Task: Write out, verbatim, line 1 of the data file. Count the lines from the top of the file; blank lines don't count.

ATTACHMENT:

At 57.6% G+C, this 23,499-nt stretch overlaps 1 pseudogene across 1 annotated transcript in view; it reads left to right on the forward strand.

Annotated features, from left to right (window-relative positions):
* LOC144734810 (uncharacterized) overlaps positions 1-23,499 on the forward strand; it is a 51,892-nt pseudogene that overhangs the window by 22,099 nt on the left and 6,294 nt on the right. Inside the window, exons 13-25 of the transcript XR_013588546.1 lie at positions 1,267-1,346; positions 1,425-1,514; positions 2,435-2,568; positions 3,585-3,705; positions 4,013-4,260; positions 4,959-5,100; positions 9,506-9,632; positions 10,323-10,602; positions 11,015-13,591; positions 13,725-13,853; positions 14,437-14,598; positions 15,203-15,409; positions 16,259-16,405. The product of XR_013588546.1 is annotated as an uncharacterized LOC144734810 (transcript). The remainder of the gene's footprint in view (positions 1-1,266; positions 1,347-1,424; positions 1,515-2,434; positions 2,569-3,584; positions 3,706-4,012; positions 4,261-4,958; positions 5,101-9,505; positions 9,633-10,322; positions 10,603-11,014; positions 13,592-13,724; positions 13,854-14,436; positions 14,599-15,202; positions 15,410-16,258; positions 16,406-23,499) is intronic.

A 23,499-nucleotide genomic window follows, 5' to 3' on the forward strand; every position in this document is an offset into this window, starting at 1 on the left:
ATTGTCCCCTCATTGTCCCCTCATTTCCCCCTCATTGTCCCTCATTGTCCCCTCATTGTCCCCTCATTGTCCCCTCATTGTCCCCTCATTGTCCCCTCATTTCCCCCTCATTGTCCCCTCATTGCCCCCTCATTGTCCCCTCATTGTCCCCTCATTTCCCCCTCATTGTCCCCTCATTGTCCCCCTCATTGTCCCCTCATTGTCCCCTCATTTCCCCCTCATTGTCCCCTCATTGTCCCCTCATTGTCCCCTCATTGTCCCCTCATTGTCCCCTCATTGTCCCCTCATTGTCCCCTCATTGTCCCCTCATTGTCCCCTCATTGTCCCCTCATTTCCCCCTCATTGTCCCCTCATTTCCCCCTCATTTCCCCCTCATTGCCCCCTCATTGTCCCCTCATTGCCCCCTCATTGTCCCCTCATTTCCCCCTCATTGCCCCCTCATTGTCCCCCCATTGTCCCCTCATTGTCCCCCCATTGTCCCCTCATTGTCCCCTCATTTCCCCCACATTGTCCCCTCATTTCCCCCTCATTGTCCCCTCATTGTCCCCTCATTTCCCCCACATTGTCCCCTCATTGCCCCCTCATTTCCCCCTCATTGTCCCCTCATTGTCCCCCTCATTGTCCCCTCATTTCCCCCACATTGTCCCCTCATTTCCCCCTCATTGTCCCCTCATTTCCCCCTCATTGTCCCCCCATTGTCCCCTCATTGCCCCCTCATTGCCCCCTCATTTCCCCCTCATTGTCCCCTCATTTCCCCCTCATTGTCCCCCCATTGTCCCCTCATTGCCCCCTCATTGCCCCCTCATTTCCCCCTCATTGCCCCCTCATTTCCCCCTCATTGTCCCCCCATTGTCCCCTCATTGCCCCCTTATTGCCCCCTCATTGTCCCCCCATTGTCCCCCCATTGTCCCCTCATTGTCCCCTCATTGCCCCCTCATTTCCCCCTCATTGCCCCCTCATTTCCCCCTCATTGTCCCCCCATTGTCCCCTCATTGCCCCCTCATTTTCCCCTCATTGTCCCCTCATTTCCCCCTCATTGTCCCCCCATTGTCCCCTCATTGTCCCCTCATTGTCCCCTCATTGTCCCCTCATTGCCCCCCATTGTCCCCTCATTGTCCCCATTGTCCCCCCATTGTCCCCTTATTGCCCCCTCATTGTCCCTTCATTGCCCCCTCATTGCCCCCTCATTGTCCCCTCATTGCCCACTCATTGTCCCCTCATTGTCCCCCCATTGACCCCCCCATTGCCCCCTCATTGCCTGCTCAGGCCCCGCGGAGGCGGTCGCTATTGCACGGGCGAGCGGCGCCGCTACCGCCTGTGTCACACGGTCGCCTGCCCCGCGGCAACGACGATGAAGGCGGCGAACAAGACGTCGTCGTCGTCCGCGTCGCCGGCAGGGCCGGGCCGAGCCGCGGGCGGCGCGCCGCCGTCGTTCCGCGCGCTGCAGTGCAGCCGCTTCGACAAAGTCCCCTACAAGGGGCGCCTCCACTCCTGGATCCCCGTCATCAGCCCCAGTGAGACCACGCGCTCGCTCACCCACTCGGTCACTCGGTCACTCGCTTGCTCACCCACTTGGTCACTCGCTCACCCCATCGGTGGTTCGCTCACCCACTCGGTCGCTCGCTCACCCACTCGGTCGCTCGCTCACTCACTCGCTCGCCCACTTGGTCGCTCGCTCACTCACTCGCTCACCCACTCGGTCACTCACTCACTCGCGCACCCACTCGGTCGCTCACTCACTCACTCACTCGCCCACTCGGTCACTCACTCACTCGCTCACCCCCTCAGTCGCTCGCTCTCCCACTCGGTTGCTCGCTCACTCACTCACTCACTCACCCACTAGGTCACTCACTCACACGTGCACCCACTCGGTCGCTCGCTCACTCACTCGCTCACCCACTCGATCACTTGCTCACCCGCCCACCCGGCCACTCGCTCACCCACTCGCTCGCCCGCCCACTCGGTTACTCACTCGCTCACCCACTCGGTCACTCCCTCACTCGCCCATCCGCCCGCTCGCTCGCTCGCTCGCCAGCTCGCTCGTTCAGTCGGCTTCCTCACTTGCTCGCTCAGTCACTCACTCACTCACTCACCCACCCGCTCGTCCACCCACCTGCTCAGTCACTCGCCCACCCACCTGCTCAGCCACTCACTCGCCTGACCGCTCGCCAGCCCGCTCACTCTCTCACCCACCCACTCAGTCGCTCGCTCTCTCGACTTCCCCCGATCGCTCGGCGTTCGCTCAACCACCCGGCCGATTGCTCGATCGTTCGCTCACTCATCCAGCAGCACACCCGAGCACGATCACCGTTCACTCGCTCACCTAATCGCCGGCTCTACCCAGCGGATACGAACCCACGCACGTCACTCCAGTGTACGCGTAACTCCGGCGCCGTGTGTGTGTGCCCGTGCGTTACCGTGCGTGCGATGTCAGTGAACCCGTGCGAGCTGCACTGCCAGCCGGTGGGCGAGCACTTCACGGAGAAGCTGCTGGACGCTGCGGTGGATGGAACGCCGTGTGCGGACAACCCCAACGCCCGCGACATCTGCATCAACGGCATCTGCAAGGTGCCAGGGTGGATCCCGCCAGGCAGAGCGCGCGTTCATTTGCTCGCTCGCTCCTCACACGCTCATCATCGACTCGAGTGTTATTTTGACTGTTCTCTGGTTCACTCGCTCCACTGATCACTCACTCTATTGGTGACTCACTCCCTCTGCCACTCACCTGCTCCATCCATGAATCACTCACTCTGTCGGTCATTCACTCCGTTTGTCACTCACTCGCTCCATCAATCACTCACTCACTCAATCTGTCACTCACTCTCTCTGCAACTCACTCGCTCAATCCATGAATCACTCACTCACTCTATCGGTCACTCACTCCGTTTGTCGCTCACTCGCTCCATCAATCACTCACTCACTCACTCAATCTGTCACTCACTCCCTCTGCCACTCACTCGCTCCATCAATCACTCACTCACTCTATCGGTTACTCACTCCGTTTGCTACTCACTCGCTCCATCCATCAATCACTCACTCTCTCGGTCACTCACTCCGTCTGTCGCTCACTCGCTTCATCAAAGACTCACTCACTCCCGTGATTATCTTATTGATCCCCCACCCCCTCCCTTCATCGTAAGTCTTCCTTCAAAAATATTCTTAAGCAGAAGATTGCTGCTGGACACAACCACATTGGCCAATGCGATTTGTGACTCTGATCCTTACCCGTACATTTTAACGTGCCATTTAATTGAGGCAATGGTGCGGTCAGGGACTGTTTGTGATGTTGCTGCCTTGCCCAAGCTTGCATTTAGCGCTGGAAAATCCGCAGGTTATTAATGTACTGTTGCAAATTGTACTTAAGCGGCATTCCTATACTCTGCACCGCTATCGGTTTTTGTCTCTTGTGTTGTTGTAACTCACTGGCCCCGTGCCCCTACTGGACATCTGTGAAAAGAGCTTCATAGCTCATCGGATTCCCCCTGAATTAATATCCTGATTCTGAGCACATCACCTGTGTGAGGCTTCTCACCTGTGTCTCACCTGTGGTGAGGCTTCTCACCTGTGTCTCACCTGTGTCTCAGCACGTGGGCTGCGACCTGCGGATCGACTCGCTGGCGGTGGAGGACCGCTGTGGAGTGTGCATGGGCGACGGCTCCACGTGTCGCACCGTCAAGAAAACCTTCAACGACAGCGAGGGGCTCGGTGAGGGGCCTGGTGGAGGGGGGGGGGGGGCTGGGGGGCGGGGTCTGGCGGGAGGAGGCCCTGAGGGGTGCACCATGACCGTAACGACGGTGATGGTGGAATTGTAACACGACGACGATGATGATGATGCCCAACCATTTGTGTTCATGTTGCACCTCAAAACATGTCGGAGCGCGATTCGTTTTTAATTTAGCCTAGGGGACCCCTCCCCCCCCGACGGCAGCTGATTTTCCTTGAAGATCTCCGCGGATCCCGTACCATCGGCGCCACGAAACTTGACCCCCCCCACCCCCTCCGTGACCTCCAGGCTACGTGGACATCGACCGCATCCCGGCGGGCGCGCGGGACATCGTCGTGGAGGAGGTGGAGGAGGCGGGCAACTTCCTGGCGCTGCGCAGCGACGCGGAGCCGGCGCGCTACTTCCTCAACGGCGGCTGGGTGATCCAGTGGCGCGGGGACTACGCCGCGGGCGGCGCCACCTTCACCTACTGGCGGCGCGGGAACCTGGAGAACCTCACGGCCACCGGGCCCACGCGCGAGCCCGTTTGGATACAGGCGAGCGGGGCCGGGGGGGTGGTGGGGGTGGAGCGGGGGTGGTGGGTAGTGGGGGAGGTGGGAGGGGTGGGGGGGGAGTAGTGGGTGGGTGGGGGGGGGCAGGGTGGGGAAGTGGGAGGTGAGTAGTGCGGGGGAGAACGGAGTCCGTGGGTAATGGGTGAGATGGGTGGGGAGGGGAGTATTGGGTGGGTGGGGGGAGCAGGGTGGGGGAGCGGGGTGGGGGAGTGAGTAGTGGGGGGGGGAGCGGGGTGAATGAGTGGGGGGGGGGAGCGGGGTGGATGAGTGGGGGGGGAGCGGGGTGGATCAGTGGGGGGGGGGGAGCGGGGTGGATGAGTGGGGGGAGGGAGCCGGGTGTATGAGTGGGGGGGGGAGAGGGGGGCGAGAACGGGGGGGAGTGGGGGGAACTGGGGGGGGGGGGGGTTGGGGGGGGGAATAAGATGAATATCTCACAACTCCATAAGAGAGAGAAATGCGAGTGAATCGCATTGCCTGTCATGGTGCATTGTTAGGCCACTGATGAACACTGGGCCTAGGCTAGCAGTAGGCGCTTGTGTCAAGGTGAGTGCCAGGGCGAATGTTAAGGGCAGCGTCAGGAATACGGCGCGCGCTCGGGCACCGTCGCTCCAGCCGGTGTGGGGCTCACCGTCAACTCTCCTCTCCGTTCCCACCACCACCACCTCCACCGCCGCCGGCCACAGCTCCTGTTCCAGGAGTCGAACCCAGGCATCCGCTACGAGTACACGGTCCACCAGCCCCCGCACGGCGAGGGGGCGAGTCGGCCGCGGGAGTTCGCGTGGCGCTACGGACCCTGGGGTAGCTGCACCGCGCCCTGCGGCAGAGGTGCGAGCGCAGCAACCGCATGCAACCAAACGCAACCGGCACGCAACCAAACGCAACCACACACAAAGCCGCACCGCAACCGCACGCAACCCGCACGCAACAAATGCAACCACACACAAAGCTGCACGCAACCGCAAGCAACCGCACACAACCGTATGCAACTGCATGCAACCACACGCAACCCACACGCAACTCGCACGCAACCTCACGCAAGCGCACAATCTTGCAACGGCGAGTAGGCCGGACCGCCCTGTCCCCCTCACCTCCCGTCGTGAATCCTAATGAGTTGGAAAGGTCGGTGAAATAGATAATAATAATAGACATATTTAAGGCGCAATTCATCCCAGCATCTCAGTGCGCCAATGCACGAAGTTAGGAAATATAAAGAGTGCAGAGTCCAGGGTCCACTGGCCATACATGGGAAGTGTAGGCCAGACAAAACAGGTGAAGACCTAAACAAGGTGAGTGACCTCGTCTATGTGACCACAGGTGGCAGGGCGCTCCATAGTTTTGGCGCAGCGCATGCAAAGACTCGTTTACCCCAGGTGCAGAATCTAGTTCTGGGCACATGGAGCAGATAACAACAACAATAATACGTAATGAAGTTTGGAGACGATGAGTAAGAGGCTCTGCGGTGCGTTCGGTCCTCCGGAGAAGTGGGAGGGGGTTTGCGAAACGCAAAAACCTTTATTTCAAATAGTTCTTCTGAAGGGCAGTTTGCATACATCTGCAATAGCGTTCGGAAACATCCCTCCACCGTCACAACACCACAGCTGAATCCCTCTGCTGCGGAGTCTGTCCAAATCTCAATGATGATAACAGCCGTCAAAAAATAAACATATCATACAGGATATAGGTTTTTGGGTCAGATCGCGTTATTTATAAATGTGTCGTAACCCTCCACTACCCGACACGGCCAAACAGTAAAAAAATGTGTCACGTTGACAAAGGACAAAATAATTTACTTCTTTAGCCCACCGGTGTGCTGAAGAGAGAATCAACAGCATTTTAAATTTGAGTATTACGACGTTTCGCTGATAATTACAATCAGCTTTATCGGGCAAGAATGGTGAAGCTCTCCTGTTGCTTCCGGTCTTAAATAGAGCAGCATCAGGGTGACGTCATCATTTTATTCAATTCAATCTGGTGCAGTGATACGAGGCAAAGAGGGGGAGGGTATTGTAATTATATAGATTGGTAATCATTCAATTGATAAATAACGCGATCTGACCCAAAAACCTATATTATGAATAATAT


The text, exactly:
At 57.6% G+C, this 23,499-nt stretch overlaps 1 pseudogene across 1 annotated transcript in view; it reads left to right on the forward strand.